Gut Check recently received an e-mail from an inquisitive reader alerting us to a somewhat counterintuitive discovery made while using Budweiser's new Track Your Bud app.
The app is pretty straightforward: Plug in the "born on" date or QR code found on the can or bottle and the origins of your beer will pop up -- informing you when your beer began the aging process and which brewmaster oversaw its production.
While attending a Cardinals game at Busch Stadium, our tipster decided to test the app. To his surprise, he discovered that his $8.25 Bud Light bottle was "born" in Williamsburg, Virginia.
Wait, what?! Why would Budweiser from Virginia be sold in Busch Stadium when Anheuser-Busch's main brewery is just a home run's distance from the ballpark?
And to that point, what happens to the "local" beer from Soulard after it leaves the brewery? Being the investigative journalists that we are, Gut Check decided to look into the matter and see what we could dig up.
First off, with the newly downloaded Track Your Bud app in tow, we scanned a Bud Light from the Schnucks in University City, a Budweiser from a gas station in midtown and a Michelob Ultra at a gas station in Tower Grove. All of them had their origins here in St. Louis.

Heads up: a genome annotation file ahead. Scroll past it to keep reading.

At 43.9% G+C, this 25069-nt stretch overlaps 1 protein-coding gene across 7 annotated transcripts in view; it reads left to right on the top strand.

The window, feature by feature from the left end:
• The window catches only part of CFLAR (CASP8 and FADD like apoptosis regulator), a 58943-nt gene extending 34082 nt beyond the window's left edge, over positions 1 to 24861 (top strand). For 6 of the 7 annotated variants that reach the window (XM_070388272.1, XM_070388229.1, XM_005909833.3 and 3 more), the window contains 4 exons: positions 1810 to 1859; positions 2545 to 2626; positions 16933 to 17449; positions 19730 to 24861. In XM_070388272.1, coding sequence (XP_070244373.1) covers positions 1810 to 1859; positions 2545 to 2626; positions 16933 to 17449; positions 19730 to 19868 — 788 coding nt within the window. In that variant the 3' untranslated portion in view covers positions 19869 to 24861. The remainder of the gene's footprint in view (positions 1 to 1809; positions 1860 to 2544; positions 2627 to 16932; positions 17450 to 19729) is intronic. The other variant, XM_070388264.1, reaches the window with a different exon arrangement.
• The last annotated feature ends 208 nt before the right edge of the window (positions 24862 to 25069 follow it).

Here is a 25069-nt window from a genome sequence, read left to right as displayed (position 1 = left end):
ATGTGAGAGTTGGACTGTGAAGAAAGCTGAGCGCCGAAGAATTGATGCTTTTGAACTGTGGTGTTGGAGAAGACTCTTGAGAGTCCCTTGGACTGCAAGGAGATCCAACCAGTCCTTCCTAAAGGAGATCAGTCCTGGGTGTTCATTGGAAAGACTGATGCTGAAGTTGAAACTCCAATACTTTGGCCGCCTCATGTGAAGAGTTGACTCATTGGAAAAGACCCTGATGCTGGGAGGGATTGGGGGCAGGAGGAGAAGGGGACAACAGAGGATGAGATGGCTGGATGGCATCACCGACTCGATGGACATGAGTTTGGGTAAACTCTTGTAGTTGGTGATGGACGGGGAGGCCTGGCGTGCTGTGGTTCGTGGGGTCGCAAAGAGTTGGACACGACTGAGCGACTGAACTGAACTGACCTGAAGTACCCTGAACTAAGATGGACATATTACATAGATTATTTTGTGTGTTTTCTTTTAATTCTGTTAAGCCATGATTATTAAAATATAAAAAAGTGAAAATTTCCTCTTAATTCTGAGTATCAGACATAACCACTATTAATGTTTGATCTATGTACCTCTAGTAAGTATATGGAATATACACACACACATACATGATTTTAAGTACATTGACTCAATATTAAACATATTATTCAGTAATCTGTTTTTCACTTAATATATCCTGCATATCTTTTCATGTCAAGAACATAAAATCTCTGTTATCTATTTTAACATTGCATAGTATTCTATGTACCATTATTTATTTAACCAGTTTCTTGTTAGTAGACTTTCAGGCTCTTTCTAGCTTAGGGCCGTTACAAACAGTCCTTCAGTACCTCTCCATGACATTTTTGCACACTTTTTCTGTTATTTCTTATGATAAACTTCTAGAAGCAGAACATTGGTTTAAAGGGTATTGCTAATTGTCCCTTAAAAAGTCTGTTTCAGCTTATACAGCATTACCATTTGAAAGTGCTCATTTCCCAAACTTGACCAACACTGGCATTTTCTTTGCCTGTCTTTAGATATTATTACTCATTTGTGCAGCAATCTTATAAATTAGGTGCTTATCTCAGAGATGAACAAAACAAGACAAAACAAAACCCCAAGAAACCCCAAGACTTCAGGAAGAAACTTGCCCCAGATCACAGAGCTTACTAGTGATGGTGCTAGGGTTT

So what's going on? How did a rogue Virginia-brewed Bud Light find its way to Busch Stadium?
"Some specialty packages, like plastic bottles, are produced by our sister breweries who have unique packaging capabilities," answers Jeff Pitts, the senior general manager of A-B's St. Louis brewery.
For safety purposes, Busch Stadium uses only plastic bottles, and A-B's plastic bottles are solely manufactured at the Williamsburg, Virginia, brewery. Pitts notes that other specialty items are also brewed at only select locations. The new Budweiser bow-tie cans, for example, are only packaged at Anheuser-Busch's Los Angeles and Williamsburg facilities.
But rest easy, St. Louisans. The next time you crack open a -- in the words of Mike Shannon -- a "cold, frosty Budweiser" in St. Louis, chances are good it is a local product.
In fact, according to Pitts, more than 85 percent of all Anheuser-Busch beers purchased in the St. Louis area are brewed and packaged down in Soulard on Pestalozzi Street. And the beer that isn't swilled before leaving the 314 ends up in twelve nearby states, including Indiana, Iowa, Oklahoma and Wisconsin, where we are willing to bet that a cheesehead with a smartphone is just now in discovering that his Michelob isn't from Milwaukee.
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